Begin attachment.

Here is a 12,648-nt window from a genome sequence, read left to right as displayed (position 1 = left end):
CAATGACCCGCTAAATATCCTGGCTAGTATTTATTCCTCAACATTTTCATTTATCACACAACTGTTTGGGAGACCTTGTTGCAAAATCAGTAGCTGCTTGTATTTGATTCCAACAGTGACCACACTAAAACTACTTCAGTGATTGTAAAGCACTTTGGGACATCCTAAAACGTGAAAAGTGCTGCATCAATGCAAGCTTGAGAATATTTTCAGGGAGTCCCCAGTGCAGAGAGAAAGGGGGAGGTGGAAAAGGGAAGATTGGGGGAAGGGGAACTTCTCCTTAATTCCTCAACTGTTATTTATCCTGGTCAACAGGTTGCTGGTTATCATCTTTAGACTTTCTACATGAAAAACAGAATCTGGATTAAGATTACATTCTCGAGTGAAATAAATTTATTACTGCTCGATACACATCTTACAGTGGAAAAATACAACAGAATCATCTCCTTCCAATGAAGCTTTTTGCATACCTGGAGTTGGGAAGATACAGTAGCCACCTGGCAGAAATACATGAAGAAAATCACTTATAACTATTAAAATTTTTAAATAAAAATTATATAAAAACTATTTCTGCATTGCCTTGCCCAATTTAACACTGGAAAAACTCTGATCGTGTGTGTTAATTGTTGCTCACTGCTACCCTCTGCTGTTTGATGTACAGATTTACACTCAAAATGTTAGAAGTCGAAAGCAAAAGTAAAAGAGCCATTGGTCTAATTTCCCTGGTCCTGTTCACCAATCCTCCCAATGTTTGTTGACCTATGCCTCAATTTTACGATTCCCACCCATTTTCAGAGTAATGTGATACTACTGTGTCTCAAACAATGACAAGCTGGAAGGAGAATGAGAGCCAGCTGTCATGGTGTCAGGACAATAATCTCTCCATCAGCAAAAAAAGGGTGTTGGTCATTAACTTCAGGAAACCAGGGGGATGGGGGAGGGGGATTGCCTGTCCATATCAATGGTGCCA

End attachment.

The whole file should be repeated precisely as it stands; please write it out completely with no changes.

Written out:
Here is a 12,648-nt window from a genome sequence, read left to right as displayed (position 1 = left end):
CAATGACCCGCTAAATATCCTGGCTAGTATTTATTCCTCAACATTTTCATTTATCACACAACTGTTTGGGAGACCTTGTTGCAAAATCAGTAGCTGCTTGTATTTGATTCCAACAGTGACCACACTAAAACTACTTCAGTGATTGTAAAGCACTTTGGGACATCCTAAAACGTGAAAAGTGCTGCATCAATGCAAGCTTGAGAATATTTTCAGGGAGTCCCCAGTGCAGAGAGAAAGGGGGAGGTGGAAAAGGGAAGATTGGGGGAAGGGGAACTTCTCCTTAATTCCTCAACTGTTATTTATCCTGGTCAACAGGTTGCTGGTTATCATCTTTAGACTTTCTACATGAAAAACAGAATCTGGATTAAGATTACATTCTCGAGTGAAATAAATTTATTACTGCTCGATACACATCTTACAGTGGAAAAATACAACAGAATCATCTCCTTCCAATGAAGCTTTTTGCATACCTGGAGTTGGGAAGATACAGTAGCCACCTGGCAGAAATACATGAAGAAAATCACTTATAACTATTAAAATTTTTAAATAAAAATTATATAAAAACTATTTCTGCATTGCCTTGCCCAATTTAACACTGGAAAAACTCTGATCGTGTGTGTTAATTGTTGCTCACTGCTACCCTCTGCTGTTTGATGTACAGATTTACACTCAAAATGTTAGAAGTCGAAAGCAAAAGTAAAAGAGCCATTGGTCTAATTTCCCTGGTCCTGTTCACCAATCCTCCCAATGTTTGTTGACCTATGCCTCAATTTTACGATTCCCACCCATTTTCAGAGTAATGTGATACTACTGTGTCTCAAACAATGACAAGCTGGAAGGAGAATGAGAGCCAGCTGTCATGGTGTCAGGACAATAATCTCTCCATCAGCAAAAAAAGGGTGTTGGTCATTAACTTCAGGAAACCAGGGGGATGGGGGAGGGGGATTGCCTGTCCATATCAATGGTGCCA